Ewart Alan Mackintosh

Mackintosh, widely regarded (along with C. H. Sorley) as being one of Scotland's finest war poets, was born in Brighton of Highland parents and educated at St Paul's School and Christ Church College, Oxford, where he studied classics. His earliest poetry is influenced by W. B. Yeats (1865-1939) and the Celtic Twilight school whose Scottish followers included William Sharp and William Black; it was World War I which brought him to maturity as a poet, moving from exultation and excitement to horror and anguish. Mackintosh knew Gaelic as a child and had perfected it as a student, and folk-song influenced his songs, some of which became widely popular with the Scottish troops. He was sent to the Western Front with the 5th Seaforth Highlanders in July 1915, and was awarded the Military Cross for gallantry at the Somme. He was invalided home after being gassed at High Wood, and was offered a post instructing cadets in Cambridge, but he chose to return to France and was killed at the Battle of Cambrai. AC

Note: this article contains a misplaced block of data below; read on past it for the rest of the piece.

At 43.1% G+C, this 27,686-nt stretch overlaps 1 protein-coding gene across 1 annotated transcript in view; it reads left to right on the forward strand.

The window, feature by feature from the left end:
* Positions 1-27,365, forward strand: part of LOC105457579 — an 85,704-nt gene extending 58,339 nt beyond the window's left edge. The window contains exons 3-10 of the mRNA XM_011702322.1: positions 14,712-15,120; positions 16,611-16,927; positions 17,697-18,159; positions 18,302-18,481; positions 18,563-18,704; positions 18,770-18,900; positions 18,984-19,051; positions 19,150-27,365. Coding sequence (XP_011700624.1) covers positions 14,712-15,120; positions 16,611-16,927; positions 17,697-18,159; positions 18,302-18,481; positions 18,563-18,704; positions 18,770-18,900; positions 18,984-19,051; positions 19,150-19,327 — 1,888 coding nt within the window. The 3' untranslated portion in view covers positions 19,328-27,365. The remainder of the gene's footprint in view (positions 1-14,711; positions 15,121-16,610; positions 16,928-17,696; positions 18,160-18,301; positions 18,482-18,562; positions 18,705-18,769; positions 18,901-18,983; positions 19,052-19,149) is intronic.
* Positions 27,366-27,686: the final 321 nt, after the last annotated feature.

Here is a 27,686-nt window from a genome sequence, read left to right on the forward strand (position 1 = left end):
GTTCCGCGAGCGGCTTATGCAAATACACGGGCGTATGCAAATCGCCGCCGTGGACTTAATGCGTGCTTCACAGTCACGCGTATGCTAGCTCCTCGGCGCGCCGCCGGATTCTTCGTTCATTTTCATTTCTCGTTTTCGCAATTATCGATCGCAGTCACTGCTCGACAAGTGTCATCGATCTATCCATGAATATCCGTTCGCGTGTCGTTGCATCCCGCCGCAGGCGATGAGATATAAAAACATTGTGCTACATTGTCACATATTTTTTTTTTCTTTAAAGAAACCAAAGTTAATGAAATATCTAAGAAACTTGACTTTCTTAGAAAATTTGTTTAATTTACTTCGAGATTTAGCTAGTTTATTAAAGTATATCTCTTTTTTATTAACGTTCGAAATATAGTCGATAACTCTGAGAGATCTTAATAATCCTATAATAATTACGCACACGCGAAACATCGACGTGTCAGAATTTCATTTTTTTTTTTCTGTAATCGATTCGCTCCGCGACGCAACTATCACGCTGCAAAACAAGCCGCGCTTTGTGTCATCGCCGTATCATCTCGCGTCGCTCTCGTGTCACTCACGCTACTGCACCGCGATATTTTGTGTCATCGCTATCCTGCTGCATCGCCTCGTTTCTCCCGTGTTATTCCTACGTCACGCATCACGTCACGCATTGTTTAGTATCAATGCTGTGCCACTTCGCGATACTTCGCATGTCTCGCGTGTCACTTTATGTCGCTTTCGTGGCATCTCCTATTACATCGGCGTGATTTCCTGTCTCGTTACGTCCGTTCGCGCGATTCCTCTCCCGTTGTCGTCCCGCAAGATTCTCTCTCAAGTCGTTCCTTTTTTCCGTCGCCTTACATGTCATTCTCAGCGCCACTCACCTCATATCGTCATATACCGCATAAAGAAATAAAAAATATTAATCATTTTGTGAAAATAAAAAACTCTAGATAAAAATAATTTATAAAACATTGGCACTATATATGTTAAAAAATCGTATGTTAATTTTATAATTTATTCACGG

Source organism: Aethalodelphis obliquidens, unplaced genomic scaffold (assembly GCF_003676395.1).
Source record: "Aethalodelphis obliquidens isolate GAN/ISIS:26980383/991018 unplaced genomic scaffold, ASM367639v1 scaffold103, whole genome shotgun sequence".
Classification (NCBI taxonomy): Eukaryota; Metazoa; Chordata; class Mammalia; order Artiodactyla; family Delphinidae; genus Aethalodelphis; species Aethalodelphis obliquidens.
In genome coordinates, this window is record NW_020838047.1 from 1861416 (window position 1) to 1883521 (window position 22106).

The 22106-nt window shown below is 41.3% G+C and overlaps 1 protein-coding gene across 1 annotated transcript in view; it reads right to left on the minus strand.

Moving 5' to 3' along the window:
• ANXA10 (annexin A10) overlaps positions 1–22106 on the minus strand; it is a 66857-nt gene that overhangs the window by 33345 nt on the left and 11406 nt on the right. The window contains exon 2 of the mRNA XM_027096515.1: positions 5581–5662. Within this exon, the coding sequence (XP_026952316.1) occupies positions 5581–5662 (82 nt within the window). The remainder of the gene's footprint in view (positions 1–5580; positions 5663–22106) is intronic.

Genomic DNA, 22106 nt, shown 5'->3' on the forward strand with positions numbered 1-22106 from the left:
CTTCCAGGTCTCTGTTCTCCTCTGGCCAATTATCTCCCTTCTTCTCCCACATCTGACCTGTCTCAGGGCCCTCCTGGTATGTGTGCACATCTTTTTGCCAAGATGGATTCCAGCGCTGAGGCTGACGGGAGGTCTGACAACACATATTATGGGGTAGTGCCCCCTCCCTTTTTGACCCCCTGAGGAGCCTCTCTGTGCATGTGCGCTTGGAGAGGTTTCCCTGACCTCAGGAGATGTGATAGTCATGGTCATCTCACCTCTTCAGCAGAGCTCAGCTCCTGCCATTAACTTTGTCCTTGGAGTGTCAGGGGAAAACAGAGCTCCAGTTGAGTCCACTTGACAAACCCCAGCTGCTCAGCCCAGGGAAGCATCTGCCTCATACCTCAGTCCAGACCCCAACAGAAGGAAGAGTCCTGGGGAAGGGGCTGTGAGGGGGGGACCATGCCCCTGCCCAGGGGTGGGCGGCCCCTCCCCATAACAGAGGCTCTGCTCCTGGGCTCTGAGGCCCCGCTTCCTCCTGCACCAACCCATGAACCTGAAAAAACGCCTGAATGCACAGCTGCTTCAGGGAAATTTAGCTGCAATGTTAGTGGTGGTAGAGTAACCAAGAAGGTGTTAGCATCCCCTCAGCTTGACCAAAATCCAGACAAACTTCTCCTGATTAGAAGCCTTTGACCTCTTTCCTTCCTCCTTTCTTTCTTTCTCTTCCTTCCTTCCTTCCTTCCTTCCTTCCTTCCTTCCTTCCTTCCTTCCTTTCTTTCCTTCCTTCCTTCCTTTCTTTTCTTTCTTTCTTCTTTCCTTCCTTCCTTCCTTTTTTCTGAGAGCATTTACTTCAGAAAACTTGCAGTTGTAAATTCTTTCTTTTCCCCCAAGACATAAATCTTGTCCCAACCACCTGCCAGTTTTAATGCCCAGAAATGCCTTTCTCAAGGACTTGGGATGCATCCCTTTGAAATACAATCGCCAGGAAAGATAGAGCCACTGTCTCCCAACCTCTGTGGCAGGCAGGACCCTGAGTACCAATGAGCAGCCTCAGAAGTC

A Highland Regiment (1917); War, the Liberator (1918); Miserere (1919).